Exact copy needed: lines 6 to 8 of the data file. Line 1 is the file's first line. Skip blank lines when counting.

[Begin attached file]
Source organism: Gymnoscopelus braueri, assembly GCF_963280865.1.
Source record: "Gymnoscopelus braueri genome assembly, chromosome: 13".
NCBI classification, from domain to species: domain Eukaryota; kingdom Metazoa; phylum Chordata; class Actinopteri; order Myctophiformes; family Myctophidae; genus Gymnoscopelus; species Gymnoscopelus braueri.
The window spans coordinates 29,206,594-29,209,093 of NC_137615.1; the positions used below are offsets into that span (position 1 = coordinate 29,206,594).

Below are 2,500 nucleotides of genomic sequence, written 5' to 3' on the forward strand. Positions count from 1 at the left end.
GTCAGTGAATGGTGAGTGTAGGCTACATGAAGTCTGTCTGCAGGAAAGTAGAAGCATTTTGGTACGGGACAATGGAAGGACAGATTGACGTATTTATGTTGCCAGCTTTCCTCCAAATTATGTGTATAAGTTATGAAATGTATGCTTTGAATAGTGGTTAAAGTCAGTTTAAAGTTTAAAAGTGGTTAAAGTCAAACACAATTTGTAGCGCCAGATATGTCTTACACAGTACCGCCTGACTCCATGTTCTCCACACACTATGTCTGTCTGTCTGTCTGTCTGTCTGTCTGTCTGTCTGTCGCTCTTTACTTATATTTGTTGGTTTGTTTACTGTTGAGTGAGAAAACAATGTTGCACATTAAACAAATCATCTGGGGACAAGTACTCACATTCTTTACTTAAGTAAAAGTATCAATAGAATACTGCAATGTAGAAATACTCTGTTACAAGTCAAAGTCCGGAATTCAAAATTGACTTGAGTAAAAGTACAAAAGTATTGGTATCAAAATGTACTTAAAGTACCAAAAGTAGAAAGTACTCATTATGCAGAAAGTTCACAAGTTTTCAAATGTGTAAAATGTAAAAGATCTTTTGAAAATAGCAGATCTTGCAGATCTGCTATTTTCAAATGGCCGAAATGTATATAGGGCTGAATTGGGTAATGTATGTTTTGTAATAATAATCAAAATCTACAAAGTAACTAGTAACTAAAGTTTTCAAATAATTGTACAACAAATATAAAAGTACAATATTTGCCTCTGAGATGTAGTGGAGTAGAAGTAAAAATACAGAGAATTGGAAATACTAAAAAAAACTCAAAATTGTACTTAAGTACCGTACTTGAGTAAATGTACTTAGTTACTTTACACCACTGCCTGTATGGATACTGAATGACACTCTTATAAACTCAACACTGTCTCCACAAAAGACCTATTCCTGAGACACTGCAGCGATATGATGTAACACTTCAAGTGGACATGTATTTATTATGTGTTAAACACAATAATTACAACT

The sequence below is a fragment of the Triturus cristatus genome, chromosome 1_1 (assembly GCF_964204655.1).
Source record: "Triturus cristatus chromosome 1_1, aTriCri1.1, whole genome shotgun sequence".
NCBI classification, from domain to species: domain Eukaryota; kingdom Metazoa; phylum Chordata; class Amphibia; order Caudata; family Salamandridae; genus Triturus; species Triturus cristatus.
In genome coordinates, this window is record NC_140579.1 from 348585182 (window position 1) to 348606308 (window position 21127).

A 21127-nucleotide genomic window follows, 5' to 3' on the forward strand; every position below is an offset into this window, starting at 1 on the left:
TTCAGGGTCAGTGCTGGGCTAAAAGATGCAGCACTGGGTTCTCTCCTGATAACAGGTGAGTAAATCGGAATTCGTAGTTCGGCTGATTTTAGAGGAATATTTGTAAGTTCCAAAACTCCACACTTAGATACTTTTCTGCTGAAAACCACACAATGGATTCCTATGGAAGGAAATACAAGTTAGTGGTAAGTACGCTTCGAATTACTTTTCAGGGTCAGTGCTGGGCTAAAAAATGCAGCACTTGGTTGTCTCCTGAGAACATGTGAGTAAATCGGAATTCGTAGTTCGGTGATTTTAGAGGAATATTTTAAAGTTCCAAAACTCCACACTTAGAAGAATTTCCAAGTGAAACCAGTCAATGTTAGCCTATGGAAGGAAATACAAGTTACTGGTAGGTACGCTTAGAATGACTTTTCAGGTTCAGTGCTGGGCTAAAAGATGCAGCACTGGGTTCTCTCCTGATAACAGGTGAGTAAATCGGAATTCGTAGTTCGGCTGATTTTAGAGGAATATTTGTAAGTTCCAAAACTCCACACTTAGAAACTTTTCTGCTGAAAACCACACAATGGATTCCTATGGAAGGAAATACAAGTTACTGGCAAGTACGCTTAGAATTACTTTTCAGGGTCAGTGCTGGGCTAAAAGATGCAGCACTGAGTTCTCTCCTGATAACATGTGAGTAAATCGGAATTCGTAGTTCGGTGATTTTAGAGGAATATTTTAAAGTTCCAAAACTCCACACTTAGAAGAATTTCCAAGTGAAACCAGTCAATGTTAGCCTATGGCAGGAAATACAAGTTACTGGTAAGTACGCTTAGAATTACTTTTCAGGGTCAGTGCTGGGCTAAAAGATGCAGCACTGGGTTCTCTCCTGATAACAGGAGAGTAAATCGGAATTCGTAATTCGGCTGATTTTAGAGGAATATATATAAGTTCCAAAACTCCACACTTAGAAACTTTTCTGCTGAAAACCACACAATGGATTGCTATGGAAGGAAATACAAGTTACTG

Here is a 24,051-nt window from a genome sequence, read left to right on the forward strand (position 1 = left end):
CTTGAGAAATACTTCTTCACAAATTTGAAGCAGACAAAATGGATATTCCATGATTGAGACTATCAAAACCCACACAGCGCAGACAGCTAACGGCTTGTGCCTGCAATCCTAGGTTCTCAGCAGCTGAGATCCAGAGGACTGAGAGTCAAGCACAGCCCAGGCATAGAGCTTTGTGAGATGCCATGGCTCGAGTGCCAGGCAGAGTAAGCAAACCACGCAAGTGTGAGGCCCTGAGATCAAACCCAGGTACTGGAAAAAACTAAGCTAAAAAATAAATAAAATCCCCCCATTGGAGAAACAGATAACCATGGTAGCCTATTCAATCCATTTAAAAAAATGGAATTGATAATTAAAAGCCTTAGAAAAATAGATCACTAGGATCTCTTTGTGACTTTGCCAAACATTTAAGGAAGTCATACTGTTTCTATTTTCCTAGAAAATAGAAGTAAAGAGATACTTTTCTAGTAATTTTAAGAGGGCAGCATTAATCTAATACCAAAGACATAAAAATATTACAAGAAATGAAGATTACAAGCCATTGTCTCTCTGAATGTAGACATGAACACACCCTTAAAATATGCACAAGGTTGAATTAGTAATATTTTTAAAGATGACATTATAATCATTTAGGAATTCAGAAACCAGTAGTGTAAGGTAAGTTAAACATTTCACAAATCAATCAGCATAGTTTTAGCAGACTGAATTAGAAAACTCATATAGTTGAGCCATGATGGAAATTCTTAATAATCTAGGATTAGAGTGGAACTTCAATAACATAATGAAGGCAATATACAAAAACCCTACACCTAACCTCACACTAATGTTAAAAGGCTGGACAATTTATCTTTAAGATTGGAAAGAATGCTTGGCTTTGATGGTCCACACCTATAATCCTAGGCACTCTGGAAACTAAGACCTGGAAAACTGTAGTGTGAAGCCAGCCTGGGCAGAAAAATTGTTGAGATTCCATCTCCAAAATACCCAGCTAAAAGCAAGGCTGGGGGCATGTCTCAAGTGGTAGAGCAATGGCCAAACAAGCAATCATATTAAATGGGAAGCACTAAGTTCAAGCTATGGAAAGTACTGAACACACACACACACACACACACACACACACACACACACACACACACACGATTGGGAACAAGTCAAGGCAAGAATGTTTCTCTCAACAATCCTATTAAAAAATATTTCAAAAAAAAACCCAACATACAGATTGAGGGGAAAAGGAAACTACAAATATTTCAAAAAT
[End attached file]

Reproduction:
GTCAGTGAATGGTGAGTGTAGGCTACATGAAGTCTGTCTGCAGGAAAGTAGAAGCATTTTGGTACGGGACAATGGAAGGACAGATTGACGTATTTATGTTGCCAGCTTTCCTCCAAATTATGTGTATAAGTTATGAAATGTATGCTTTGAATAGTGGTTAAAGTCAGTTTAAAGTTTAAAAGTGGTTAAAGTCAAACACAATTTGTAGCGCCAGATATGTCTTACACAGTACCGCCTGACTCCATGTTCTCCACACACTATGTCTGTCTGTCTGTCTGTCTGTCTGTCTGTCTGTCTGTCGCTCTTTACTTATATTTGTTGGTTTGTTTACTGTTGAGTGAGAAAACAATGTTGCACATTAAACAAATCATCTGGGGACAAGTACTCACATTCTTTACTTAAGTAAAAGTATCAATAGAATACTGCAATGTAGAAATACTCTGTTACAAGTCAAAGTCCGGAATTCAAAATTGACTTGAGTAAAAGTACAAAAGTATTGGTATCAAAATGTACTTAAAGTACCAAAAGTAGAAAGTACTCATTATGCAGAAAGTTCACAAGTTTTCAAATGTGTAAAATGTAAAAGATCTTTTGAAAATAGCAGATCTTGCAGATCTGCTATTTTCAAATGGCCGAAATGTATATAGGGCTGAATTGGGTAATGTATGTTTTGTAATAATAATCAAAATCTACAAAGTAACTAGTAACTAAAGTTTTCAAATAATTGTACAACAAATATAAAAGTACAATATTTGCCTCTGAGATGTAGTGGAGTAGAAGTAAAAATACAGAGAATTGGAAATACTAAAAAAAACTCAAAATTGTACTTAAGTACCGTACTTGAGTAAATGTACTTAGTTACTTTACACCACTGCCTGTATGGATACTGAATGACACTCTTATAAACTCAACACTGTCTCCACAAAAGACCTATTCCTGAGACACTGCAGCGATATGATGTAACACTTCAAGTGGACATGTATTTATTATGTGTTAAACACAATAATTACAACT

The sequence below is a fragment of the Triturus cristatus genome, chromosome 1_1 (assembly GCF_964204655.1).
Source record: "Triturus cristatus chromosome 1_1, aTriCri1.1, whole genome shotgun sequence".